In this exclusive GOLDMINE interview, Cobham discussed his evolving catreer and his reemergence on the American jazz circuit. Q- What inspired you to move to Switzerland? A- I wanted to study. I mean not going to a university with walls but choosing another environment in which to learn from, through, in. Being here in North America, I found that everyone is kind of on automatic. I felt that I functioned here so easily that I took a lot of things for granted, and a lot of questions continued to pass thru my brain about why certain things were the way they were, and I kept coming to the conclusion that we were programmed in a certain way. We all are. Certain key elements program the rest. instance, what we read in school, from the very, very beginning. I often asked at a very young age - who decided what was in the Bible? Why is there so much conflict about a supreme being that everyone is supposed to revere so highly and yet there are so many wars about it? This is illogical to me. Because if there is this one supreme being, then why are we fighting about what he/she.... is it a he, is it a she? What laws presented and how? Being brought up in Brooklyn, something said "Hey man, it's about money." Q- Of course! A-For a whole lot of people, it ain't "Of course." When you see some of these bozos with these church TV shows- here's a guy who's talking about"Do as I say ,not as I do", and preaches one specific thing, goes out and does the complete opposite, then comes back and says,"I have sinned." After a while, I'm looking at this and I'm going, "Is this the way the rest of the world is? Or is there another spin?" This is all about bucks or being wealthy enough in certain respects to have a life that is of leisure. The end objective is peace of mind. Everybody's going for that in various ways. It's an extremely expensive commodity, so it means that people get killed just by other people who want , not so much to control those around them, but to control their immediate society. All those things went through my hed when I left the United States.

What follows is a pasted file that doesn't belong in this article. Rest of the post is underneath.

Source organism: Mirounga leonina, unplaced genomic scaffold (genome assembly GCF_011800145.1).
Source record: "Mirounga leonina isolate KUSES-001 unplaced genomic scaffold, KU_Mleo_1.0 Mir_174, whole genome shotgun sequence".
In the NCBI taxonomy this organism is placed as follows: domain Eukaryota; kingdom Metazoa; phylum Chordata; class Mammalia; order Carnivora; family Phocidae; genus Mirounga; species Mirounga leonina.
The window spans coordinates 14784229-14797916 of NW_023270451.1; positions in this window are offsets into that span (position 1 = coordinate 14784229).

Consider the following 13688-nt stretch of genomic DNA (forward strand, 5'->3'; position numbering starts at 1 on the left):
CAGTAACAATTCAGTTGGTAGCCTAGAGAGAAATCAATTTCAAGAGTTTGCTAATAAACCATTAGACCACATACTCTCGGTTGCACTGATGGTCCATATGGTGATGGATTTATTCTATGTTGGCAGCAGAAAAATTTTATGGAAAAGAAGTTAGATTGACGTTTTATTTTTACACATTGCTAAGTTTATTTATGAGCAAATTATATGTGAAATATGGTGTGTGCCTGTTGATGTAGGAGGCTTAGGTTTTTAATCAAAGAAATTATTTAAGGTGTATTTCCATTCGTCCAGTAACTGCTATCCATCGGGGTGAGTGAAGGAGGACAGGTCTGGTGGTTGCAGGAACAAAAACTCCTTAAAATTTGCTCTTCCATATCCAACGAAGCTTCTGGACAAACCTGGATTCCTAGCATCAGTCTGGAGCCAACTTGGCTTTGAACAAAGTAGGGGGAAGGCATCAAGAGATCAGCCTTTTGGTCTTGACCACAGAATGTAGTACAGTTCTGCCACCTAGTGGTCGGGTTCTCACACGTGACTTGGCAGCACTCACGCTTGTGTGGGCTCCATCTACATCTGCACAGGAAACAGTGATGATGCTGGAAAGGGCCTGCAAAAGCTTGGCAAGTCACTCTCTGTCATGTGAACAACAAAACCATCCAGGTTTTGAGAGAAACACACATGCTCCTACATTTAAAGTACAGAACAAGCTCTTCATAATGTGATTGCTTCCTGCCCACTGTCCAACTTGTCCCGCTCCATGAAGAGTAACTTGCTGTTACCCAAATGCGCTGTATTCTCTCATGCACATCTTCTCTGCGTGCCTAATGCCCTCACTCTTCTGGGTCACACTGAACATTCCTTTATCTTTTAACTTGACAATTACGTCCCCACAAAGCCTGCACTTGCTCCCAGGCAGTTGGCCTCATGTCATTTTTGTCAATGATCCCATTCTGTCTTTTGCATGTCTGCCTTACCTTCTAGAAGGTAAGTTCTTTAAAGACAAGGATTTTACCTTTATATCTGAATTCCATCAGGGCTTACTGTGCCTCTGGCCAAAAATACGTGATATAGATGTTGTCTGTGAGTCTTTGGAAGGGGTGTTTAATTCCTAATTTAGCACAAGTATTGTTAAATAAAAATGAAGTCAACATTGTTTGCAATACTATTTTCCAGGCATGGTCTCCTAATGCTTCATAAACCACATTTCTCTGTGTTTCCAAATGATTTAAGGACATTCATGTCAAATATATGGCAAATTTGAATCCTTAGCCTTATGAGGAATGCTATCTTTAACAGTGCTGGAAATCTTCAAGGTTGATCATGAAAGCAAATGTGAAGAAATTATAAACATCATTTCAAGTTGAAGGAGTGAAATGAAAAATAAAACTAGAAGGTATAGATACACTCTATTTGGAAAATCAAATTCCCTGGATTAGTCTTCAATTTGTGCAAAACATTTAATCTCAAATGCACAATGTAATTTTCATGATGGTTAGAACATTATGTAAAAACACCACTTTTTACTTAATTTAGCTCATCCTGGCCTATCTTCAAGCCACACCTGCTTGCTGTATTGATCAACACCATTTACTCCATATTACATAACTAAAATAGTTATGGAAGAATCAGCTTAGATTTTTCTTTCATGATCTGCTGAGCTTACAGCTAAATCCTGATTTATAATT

Q - What have you found it like in Switzerland? A- I found that , contrary to the U.S, people will say, "It's such a boring , slow place." Exactly. Exactly! It's boring to those who are moving so fast that they don't have time to really understand that what they're seeking-which is peace of mind- is obtainable at a slower pace in an area where there are not as many selections to have. But are you willing to pay that price? It's like saying, "I'm going to leave New York and move to Cork, Ireland."The next question is , "what's in Cork, Ireland?" Peace of mind. There's a river that runs through it. There's a small town where the sidewalks roll up at 4:00 in the afternoon. Things don't get done on the same day that you think they should. Strangely enough, people still survive. Asa a matter of fact, they live to the ages of 90 and 100, ane they're happy about it. It's not like they're in pain. Q- America has become a country that is completely obsessed with youth.People reach the age of 30 and think that they're old. A- I just came back from visiting my web site [www.billycobham.com], and somebody comes up on the guest book and says, "How old are you? A hundred? You've been around so long and done all these things..."It's all relative to what you do and to who you are and where you've been. So far this year I've put in a lot of miles, man. I've been in India, in the Caribbean, and in the Middle East. There are things happening all over the world. If I stay in the U.S., chances are that I don't see a lot of that.